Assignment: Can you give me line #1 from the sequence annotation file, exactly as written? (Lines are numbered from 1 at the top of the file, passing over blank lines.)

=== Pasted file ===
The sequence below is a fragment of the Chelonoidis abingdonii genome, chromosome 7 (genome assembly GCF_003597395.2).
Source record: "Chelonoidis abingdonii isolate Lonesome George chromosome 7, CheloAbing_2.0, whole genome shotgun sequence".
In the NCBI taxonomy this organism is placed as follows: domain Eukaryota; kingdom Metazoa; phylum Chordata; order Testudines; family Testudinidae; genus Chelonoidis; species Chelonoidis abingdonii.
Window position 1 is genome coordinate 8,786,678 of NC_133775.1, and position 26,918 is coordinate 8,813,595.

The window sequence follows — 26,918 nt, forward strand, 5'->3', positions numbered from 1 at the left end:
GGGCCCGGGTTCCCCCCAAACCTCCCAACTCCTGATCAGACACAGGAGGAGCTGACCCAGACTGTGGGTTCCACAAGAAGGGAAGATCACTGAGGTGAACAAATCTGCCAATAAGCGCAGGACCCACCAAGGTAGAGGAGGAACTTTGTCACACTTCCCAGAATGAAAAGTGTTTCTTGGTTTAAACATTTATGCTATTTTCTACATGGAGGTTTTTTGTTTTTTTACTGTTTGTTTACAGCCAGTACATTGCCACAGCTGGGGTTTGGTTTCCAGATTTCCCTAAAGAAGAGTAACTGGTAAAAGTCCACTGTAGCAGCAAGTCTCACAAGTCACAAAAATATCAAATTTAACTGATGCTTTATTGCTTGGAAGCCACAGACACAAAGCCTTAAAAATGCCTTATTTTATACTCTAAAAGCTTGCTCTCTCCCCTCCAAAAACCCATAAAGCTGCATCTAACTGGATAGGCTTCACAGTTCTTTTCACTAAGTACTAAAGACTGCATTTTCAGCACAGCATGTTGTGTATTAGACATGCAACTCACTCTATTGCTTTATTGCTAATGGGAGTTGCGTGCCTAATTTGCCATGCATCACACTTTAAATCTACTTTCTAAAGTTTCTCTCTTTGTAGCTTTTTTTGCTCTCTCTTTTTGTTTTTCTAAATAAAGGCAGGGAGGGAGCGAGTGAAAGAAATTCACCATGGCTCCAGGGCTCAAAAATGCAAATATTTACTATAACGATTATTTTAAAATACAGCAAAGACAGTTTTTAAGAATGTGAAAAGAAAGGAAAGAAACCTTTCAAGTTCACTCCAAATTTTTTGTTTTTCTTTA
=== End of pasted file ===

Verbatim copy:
The sequence below is a fragment of the Chelonoidis abingdonii genome, chromosome 7 (genome assembly GCF_003597395.2).